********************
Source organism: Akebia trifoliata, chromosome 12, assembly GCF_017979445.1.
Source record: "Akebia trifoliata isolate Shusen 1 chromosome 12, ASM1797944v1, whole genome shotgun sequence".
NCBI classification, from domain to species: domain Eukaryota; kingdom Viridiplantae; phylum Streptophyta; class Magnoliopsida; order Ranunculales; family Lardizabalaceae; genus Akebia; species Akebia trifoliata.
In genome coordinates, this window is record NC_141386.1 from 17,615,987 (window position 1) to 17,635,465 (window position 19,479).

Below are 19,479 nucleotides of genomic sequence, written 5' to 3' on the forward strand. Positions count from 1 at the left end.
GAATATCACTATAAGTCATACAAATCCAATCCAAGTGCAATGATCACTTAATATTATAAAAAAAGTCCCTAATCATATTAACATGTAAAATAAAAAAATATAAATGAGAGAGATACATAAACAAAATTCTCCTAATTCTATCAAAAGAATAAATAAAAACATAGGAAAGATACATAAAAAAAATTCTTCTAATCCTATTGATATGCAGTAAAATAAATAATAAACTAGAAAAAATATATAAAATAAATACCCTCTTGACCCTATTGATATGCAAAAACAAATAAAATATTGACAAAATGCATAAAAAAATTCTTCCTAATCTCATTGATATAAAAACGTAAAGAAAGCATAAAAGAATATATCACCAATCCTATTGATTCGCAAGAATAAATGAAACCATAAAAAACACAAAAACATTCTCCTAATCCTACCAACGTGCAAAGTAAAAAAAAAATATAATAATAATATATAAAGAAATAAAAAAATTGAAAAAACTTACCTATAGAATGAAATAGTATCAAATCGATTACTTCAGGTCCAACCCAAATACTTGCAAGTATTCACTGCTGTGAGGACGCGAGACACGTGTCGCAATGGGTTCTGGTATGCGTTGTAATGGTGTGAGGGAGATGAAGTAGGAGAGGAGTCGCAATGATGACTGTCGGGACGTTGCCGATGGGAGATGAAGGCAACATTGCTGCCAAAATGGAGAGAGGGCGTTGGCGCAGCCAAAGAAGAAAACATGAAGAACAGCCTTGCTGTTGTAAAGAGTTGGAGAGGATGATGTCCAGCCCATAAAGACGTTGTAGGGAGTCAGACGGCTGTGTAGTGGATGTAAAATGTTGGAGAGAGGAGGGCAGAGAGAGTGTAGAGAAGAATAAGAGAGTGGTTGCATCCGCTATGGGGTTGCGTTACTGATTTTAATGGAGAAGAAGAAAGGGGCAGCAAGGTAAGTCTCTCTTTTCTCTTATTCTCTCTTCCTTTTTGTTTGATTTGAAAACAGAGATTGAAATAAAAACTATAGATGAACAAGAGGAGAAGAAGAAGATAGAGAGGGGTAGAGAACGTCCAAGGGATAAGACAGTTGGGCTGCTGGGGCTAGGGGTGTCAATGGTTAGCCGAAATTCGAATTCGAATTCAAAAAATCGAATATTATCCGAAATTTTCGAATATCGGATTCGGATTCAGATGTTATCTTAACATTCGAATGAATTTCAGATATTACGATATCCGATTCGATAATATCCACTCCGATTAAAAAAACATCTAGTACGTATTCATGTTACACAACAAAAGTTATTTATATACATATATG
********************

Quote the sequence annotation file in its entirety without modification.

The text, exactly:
Source organism: Akebia trifoliata, chromosome 12, assembly GCF_017979445.1.
Source record: "Akebia trifoliata isolate Shusen 1 chromosome 12, ASM1797944v1, whole genome shotgun sequence".
NCBI classification, from domain to species: domain Eukaryota; kingdom Viridiplantae; phylum Streptophyta; class Magnoliopsida; order Ranunculales; family Lardizabalaceae; genus Akebia; species Akebia trifoliata.
In genome coordinates, this window is record NC_141386.1 from 17,615,987 (window position 1) to 17,635,465 (window position 19,479).

Below are 19,479 nucleotides of genomic sequence, written 5' to 3' on the forward strand. Positions count from 1 at the left end.
GAATATCACTATAAGTCATACAAATCCAATCCAAGTGCAATGATCACTTAATATTATAAAAAAAGTCCCTAATCATATTAACATGTAAAATAAAAAAATATAAATGAGAGAGATACATAAACAAAATTCTCCTAATTCTATCAAAAGAATAAATAAAAACATAGGAAAGATACATAAAAAAAATTCTTCTAATCCTATTGATATGCAGTAAAATAAATAATAAACTAGAAAAAATATATAAAATAAATACCCTCTTGACCCTATTGATATGCAAAAACAAATAAAATATTGACAAAATGCATAAAAAAATTCTTCCTAATCTCATTGATATAAAAACGTAAAGAAAGCATAAAAGAATATATCACCAATCCTATTGATTCGCAAGAATAAATGAAACCATAAAAAACACAAAAACATTCTCCTAATCCTACCAACGTGCAAAGTAAAAAAAAAATATAATAATAATATATAAAGAAATAAAAAAATTGAAAAAACTTACCTATAGAATGAAATAGTATCAAATCGATTACTTCAGGTCCAACCCAAATACTTGCAAGTATTCACTGCTGTGAGGACGCGAGACACGTGTCGCAATGGGTTCTGGTATGCGTTGTAATGGTGTGAGGGAGATGAAGTAGGAGAGGAGTCGCAATGATGACTGTCGGGACGTTGCCGATGGGAGATGAAGGCAACATTGCTGCCAAAATGGAGAGAGGGCGTTGGCGCAGCCAAAGAAGAAAACATGAAGAACAGCCTTGCTGTTGTAAAGAGTTGGAGAGGATGATGTCCAGCCCATAAAGACGTTGTAGGGAGTCAGACGGCTGTGTAGTGGATGTAAAATGTTGGAGAGAGGAGGGCAGAGAGAGTGTAGAGAAGAATAAGAGAGTGGTTGCATCCGCTATGGGGTTGCGTTACTGATTTTAATGGAGAAGAAGAAAGGGGCAGCAAGGTAAGTCTCTCTTTTCTCTTATTCTCTCTTCCTTTTTGTTTGATTTGAAAACAGAGATTGAAATAAAAACTATAGATGAACAAGAGGAGAAGAAGAAGATAGAGAGGGGTAGAGAACGTCCAAGGGATAAGACAGTTGGGCTGCTGGGGCTAGGGGTGTCAATGGTTAGCCGAAATTCGAATTCGAATTCAAAAAATCGAATATTATCCGAAATTTTCGAATATCGGATTCGGATTCAGATGTTATCTTAACATTCGAATGAATTTCAGATATTACGATATCCGATTCGATAATATCCACTCCGATTAAAAAAACATCTAGTACGTATTCATGTTACACAACAAAAGTTATTTATATACATATATG